As a coming soon produit, widely available as an open design, Sigfox has introduce during the Sigfox Connect conference the Bubbles: They are basically a Sigfox Beacon.
Working on the technological basis of the Monarch technology the bubble allows a device to identify the zone where it is. This is basically a kind of solution existing on bluetooth, LoRa but Sigfox was not positioned on it. This is now fixed with the Sigfox Bubble technology.
Compared to bluetooth the Sigfox solution is offering a large range of operations: thanks to the long range communication capability, you can imagine to cover a zone like a complete building or a parking as a single cell ; this is for future as the current technical offering is covering 10 meters max. Like on bluetooth you can manage the beacon power to reduce the cell (bubble) size to 1 or 2 meters and get your device position on this range. On top of this with no technology addition, you get access to the Atlas service locating your device on public area with the usual 1km precision.
The main difference with other technologies comes with the service proposal. Bubble is not just a technology ! Following the Sigfox business model, Bubble is a manage service: you have your bubble devices managed by Sigfox, you are able to share positions with business partner across the bubble global network and you get benefits of the public Bubble network operating on different point of interest.
This service is where the disruption starts !
GNURadio is an open-source software for making Software Defined Radio. It can be used to model a radio transmission or the process a real radio communication.
Scapy is a python tool set able to interact with GNURadio. Basically GNURadio will receive an signal from a SDR key and process it to get a digital sequence. Scapy will process this sequence and potentially generate a new sequence to be process by GNURadio to be transmitted.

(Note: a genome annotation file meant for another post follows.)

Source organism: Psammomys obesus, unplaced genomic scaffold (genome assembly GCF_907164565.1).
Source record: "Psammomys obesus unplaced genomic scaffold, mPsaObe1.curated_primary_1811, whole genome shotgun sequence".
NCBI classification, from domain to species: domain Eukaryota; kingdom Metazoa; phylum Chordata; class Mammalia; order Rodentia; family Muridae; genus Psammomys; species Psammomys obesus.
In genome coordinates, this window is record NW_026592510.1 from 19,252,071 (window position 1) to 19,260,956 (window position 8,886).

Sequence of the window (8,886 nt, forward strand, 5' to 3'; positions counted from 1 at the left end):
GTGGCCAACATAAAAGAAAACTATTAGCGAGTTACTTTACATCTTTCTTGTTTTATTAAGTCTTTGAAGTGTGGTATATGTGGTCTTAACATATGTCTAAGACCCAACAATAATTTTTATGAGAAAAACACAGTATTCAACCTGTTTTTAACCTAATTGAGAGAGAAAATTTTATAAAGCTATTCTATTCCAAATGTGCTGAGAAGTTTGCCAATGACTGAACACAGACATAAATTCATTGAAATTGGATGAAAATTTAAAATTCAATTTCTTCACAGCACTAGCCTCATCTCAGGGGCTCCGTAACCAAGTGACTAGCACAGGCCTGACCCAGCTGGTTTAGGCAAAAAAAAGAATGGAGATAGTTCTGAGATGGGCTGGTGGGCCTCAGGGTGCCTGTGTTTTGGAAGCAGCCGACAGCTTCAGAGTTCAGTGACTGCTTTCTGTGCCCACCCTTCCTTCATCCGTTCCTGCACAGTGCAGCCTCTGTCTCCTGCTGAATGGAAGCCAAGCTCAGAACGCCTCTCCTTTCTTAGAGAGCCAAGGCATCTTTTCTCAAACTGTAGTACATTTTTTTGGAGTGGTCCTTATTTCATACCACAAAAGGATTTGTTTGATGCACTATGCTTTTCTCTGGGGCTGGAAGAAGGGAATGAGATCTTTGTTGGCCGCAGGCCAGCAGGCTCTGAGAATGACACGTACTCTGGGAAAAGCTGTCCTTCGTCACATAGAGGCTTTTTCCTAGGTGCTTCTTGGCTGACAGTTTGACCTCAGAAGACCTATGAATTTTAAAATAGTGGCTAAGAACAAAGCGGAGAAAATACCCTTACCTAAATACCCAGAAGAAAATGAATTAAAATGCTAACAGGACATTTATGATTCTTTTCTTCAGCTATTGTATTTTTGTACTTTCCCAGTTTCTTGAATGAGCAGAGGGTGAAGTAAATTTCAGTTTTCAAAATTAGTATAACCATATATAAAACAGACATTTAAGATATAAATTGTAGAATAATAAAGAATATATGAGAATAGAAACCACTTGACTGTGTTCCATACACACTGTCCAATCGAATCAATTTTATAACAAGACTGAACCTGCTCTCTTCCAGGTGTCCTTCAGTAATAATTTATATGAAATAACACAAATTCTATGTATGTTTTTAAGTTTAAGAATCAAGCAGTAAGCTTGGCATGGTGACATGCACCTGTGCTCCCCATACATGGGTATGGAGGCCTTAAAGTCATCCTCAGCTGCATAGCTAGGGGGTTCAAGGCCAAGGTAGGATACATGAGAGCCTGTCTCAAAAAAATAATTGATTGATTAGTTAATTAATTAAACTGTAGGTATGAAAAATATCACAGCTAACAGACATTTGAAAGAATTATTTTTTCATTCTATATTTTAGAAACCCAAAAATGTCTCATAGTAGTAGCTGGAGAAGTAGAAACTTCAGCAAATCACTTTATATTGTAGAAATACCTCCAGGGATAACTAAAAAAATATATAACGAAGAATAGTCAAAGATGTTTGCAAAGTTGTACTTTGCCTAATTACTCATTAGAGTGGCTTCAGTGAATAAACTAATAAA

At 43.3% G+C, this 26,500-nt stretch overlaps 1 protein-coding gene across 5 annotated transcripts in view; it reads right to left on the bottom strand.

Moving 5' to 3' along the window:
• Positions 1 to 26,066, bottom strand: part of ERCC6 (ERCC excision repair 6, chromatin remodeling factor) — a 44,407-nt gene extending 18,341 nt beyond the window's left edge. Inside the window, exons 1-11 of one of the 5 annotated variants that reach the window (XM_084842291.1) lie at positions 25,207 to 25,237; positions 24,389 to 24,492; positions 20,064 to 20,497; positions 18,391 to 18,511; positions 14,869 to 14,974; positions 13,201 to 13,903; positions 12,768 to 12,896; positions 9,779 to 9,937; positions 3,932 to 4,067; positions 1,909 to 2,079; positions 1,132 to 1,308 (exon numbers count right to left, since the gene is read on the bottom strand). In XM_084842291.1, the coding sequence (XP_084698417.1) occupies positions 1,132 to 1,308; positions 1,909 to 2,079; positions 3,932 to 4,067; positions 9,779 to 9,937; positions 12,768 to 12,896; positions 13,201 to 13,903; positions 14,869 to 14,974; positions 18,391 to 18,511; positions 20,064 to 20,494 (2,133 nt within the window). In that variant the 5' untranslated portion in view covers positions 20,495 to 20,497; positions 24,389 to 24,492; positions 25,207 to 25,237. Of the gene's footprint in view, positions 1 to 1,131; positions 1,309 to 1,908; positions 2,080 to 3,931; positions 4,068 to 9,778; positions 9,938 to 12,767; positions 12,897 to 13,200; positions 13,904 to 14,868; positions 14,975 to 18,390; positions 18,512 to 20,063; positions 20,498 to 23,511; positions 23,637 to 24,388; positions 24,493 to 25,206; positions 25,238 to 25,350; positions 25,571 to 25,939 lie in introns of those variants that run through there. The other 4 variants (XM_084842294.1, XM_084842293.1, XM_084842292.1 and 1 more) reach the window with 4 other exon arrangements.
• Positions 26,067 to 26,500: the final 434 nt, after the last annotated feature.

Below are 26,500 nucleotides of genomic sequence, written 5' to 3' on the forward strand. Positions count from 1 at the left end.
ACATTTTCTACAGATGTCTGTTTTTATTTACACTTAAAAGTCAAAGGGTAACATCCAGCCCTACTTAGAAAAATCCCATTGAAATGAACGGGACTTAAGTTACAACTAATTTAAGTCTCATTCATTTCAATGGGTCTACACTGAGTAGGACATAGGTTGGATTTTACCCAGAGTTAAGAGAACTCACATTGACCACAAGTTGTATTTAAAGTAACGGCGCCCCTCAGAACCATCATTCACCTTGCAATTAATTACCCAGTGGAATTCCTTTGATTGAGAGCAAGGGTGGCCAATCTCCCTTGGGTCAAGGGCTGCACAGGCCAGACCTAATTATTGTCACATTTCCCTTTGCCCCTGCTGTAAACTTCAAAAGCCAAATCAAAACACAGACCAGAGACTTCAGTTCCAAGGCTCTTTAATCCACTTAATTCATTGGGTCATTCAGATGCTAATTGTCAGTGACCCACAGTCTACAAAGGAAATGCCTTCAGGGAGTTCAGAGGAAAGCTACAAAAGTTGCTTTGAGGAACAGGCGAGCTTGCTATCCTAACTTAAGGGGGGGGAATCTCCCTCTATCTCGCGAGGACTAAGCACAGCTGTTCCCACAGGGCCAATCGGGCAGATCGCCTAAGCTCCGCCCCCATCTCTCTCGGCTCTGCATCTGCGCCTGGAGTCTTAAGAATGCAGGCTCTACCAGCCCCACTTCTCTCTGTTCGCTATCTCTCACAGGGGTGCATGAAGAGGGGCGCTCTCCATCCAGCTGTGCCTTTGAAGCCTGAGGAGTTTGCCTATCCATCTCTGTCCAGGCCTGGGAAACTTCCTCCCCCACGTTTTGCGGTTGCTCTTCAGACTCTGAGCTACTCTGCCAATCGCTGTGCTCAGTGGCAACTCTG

There are plenty of example of GNURadio/Scappy usage to hack, simulate, learn many radio protocols like WiFi, GSM, Bluetooth… I want to play a little with Sigfox also so that’s why I started to investigate on this tool.
As this tool is a bit complicated, this post details the key element having helped me to getting started with this tool.
After having tested different LoRaWan gateway like Kerlink iFemToCell, TheThingsGateway and Kerlink Wirnet, in the past two years, I was looking for a new low cost indoor gateway for deploying TheThingsNetwork (the global crowd-sourced LoRaWan network) in my city.
Gateway are not all easy to shop, Kerlink at first. As one of my iFemToCell has burned into the hell this summer with no reason after only 3 months powered-on I was not looking for the same. TheThingsGateway has different semiconductor provider reseller but myne suffer of certain instabilities actually and I need to reboot on regular basis. So that’s the reason of this new try.
Let’s see how to setup on TTN.
Posted in LoRa
Tagged IoT, LoRaWAN
STM32 ARM MCU are proposing different low power mode for saving energy when running IoT on battery. Some basic example of low power are delivered with the SDK as part of CubeMx solution but these example are not really complete, not well documented and in my point of view difficult to use in a Fresh new project. Basically my current feeling with STM32 is these guy are pretty good to write thesis on how to do magic stuff with the MCU, writing hundreds of pdf pages about really detailed stuff but they are really bad for providing some line of code to illustrate this valuable content with something practicable you can use on the go. So after spending a week working on a working and understood example of low power code, I’ll share with you the result of this work…